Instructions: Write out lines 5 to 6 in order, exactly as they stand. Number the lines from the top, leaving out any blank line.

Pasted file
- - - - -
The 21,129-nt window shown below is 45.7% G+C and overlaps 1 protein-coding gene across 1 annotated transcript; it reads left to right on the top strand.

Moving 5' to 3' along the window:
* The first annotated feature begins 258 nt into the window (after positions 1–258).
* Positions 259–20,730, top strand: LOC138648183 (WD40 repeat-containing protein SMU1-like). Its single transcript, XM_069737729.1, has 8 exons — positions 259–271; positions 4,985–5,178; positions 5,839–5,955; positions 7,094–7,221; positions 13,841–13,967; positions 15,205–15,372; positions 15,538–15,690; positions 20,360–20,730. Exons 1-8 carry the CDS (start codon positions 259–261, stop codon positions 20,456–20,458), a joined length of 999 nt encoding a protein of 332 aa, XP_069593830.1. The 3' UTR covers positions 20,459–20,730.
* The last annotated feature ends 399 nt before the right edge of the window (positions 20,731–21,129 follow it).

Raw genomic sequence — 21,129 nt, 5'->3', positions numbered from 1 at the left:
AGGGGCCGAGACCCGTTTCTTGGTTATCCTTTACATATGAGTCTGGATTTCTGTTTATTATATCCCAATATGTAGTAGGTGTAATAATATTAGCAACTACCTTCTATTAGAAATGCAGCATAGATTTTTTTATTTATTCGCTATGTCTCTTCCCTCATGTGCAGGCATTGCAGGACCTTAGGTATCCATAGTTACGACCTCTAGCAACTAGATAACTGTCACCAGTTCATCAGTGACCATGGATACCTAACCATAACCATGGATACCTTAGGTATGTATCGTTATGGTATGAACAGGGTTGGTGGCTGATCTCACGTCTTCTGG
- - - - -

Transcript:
* The last annotated feature ends 399 nt before the right edge of the window (positions 20,731–21,129 follow it).

Raw genomic sequence — 21,129 nt, 5'->3', positions numbered from 1 at the left: